The Non-Conformist Generation

I am a member of the Yiffie generation (young, individualistic, freedom-minded, and few, as coined in the late 80s and early 90s), which blends with the youngest baby boomers on one side, and Generation X on the other. Though we are few, we have proven mighty. We brought you business casual, telecommuting, and non-conformity with purpose.

In honor of my generation, I have worked over the years to embrace my own non-conformity. While my parents sought stability and my children seek experience, I exemplified starting over. I have several non-conformist traits, although with time, they are becoming more mainstream.

I “shed my skin” every three to five years. I have moved, improved my job, and reinvented life not once, but six times in four decades. I have been blessed with an ability to “start over,” often by choice, and embrace this non-conformist trait.

I am organized, but not the way my mother is. My memory creates a “map” of locations. If you want a light bulb, I will go to the kitchen and stand a second, then unerringly walk right to them, even though they haven’t been kept in the kitchen for two years. While at my desk, I can lay my hands on nearly anything I need or must find. However, it is utterly useless for my husband to call me when I am away from home, asking where something is. I cannot articulate it, nor can I even picture it until I’m standing at the map reference. Non-conformist and the bane of professional organizers everywhere, it is part of who I am. Please don’t move an object…it will be lost to me until I finally discover it and create a new map.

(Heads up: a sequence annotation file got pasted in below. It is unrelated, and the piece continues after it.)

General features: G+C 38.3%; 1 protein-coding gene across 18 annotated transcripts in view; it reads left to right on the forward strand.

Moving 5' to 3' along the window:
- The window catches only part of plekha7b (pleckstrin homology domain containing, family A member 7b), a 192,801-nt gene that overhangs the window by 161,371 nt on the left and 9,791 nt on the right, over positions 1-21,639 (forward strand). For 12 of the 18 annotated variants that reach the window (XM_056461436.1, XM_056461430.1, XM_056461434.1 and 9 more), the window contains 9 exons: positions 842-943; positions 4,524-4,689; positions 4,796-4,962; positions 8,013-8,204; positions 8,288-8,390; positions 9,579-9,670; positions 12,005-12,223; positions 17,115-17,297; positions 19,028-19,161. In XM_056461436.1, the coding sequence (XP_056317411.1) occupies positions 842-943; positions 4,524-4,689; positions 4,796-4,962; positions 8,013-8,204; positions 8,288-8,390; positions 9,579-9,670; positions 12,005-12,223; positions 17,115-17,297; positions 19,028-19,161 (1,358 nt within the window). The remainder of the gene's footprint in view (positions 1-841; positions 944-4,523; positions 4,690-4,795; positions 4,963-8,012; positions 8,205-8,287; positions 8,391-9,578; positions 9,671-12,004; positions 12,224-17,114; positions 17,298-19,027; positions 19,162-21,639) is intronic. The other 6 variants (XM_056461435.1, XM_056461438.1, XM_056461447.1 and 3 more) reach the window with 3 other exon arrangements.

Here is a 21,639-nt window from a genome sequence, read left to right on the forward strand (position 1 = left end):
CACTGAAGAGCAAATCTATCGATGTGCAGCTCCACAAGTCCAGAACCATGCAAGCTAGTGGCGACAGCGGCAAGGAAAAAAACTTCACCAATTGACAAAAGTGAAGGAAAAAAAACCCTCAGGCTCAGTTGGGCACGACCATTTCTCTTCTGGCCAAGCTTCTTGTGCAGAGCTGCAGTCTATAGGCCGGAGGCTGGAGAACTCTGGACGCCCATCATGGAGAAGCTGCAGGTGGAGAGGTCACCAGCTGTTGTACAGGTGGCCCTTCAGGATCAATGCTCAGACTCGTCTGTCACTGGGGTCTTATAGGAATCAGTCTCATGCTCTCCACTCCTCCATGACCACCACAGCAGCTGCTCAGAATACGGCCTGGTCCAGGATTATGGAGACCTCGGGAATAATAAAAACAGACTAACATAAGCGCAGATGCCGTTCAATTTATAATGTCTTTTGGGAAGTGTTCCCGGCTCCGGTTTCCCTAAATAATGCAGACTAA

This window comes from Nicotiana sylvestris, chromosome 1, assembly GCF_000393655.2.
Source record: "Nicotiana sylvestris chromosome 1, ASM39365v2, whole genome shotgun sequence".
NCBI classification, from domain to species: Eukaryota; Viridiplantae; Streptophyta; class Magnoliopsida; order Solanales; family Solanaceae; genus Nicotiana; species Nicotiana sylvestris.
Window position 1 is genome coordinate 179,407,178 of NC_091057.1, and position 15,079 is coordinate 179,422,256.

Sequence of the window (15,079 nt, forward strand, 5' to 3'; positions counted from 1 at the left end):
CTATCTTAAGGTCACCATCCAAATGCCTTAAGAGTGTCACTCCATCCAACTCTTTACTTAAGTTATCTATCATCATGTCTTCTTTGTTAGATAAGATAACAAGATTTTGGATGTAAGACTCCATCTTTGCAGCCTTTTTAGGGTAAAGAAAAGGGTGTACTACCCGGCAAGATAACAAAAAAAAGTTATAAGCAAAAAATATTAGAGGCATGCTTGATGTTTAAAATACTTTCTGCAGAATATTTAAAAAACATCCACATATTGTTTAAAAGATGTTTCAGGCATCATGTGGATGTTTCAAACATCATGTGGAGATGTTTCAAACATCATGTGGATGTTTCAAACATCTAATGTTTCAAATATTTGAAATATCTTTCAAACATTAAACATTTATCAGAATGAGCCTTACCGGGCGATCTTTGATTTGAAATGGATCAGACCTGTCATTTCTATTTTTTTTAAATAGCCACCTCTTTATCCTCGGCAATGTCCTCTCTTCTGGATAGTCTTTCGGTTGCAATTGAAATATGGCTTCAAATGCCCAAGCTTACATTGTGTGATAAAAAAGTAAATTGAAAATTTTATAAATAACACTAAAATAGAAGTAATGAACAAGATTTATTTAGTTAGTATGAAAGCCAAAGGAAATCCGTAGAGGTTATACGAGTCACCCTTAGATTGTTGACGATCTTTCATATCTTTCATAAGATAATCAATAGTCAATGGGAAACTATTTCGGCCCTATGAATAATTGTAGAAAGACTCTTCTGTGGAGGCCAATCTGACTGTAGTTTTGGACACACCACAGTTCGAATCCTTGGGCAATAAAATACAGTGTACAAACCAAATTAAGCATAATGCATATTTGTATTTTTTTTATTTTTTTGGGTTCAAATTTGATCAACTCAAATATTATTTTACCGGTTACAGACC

I write “weird.” The way I create books or articles is often far outside accepted teaching in terms of outlines (don’t use them) and assembly (what’s a story arc?). I’m okay with that. I get the job done and my Muse continues to visit her little non-conformist on a regular basis.

Of course, there are elements of my non-conformity that really bother me. My generation is highly educated. I am not. I want to be. If there comes a day I can cease working 55 hours a week at one job and the rest of my time at my business (which I have no desire to cease), I plan to squeeze in classes until the degree is finished. That’s what happens when you get divorced halfway through college. I accept it, but I still hope to change it.

I am proud of my generation. Our parents raised us to think and to pursue careers that were fulfilling, regardless of monetary reward. In turn, we gave our children experiences, freedom, and taught them to be individuals, though the jury is still out on how this will affect them down the road. We bridge the way life was and the way life will be, often with one foot on either side of the fence.

I am also content with my non-conformity, my drive to know myself and continue to grow, and the odd quirks that make me who I am.
How do you embrace your unique individuality?

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